Pedro O. Vega
At the end of World War II, the U.S. defense and national security apparatus faced a variety of challenges left over by the conflict.
One of the most important was the formulation of a process to collect, collate, evaluate, analyze, produce and disseminate strategic intelligence to guide decision-makers in the formulation of national policy.
Implicit in this search was the need for a professional cadre of analysts able to carry on this process with impartiality and with full awareness of their own psychological limits, able to forge strategic intelligence products with minimal institutional bias – thus the Central Intelligence Agency was born.
Whether the CIA has accomplished its foundational imperative laid upon it by the National Security Act of 1947 is a matter of judgment for historians to make. But the original idea is a good one: The nation needs a centralized intelligence agency separate from the military services to inform policymakers on crucial matters of national security.
The Office of Strategic Services was the CIA’s wartime predecessor. Led by Brig. Gen. William “Wild Bill” Donovan, the OSS scored many impressive achievements during wartime, but by the end of the war it proved too “Army-centric” to serve as the organization required to be the central repository of strategic information and analysis needed to fight the nascent Cold War.
That is because the Army’s intelligence collection and analysis serves the purposes of the Army; the other military services have their own intelligence components serving the vital needs of the Air Force, Navy, Marine Corps and Coast Guard.
In the civilian law enforcement community, the Federal Bureau of Investigation and the Drug Enforcement Agency host intelligence divisions tasked to make sense of the immense flows of information gathered by these agencies, which enable them to assign technical and human resources nationwide to do their jobs properly, which is all good and proper.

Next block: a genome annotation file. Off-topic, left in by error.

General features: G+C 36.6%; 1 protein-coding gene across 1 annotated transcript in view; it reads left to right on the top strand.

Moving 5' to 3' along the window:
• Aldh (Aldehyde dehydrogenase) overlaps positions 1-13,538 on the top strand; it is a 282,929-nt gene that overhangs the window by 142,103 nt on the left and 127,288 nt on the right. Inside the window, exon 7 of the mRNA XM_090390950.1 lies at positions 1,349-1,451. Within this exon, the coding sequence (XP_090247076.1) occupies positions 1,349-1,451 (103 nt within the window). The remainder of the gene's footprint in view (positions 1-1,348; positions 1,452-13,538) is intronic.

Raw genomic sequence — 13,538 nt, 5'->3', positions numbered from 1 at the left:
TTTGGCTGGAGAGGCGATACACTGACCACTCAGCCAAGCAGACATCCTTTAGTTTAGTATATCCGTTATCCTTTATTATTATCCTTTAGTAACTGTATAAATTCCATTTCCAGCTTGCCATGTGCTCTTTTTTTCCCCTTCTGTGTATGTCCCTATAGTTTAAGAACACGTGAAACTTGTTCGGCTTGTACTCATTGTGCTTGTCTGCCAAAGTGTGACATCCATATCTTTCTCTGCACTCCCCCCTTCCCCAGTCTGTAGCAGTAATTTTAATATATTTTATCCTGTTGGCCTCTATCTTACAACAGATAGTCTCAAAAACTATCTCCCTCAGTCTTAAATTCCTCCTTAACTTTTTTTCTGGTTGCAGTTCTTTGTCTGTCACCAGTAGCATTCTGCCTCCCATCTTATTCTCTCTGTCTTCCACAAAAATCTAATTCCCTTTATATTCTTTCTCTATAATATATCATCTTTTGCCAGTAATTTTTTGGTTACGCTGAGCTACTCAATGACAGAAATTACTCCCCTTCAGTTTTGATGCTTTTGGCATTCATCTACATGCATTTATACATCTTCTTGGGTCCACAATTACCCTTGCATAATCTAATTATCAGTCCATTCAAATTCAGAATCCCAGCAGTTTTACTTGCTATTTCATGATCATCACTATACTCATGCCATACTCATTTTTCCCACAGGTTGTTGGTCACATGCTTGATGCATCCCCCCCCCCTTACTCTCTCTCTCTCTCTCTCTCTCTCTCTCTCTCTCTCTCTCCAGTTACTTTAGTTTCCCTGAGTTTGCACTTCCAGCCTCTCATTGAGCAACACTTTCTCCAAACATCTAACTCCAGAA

However, just as the intelligence produced by the Army (or Air Force, or Navy, etc.) cannot be considered national intelligence in view of its “service-centric” focus, the FBI’s, or in our particular instance, DEA-produced, intelligence is also too parochial and self-focused on its own bureaucratic needs to serve as the strategic drug intelligence our decision-makers need to formulate a balanced national drug control policy.
The DEA’s bloodhound is a good dog but of limited use if all it can sniff is its own smell.
The National Drug Intelligence Center was created to fill the gap in drug intelligence that the CIA created to fill the realm of all-source, strategic intelligence. But the work of the NDIC was made difficult from the beginning by the increasing reluctance of all participant agencies to share the information NDIC needed to do its job.
A cadre of DEA executives – such as former DEA Administrator Asa Hutchinson and former DEA Deputy Administrator James Milford, who was once deputy director of the NDIC, seemed to resent the very existence of the NDIC and probably fostered a corporate DEA culture of decreasing cooperation and increasing hostility against the Johnstown-based center.
These gentlemen, who otherwise have served our nation so well, are in part responsible for what we are seeing today – the partial or even total closure of the NDIC.
Without the NDIC, the nation will lose a tremendous tool needed to analyze and understand the threat posed by drug abuse and by the criminal organizations behind their illegal trafficking.
If we allow NDIC to close, we should be prepared as a nation to tolerate a greater organized, though less understood threat, otherwise defined by DEA’s bureaucratic imperative to justify its continued existence, absent the independent “reality check” provided by the NDIC during the past 17 years.
Lawmakers and NDIC-haters have forgotten the lesson that led to the creation of the CIA and NDIC. DEA’s parochial, bureaucratic view would reign supreme as the nation’s strategic drug intelligence.
The NDIC should neither be closed nor weakened. Rather, it should be expanded and strengthened by a law-mandate forcing all concerned agencies to contribute their information or lose funding.
That the Justice Department has proven powerless or shown an unwillingness to recognize the NDIC’s value and defend its achievements and national need has been deplorable.
The real victims of its failure of vision, and its failure to act will continue to be our children, and our children’s children.
Pedro O. Vega is a lieutenant commander in the U.S. Navy and currently is serving in Afghanistan. When not on active duty, he lives and works in Johnstown. His views are his own and not representative of any branch of the U.S. government.
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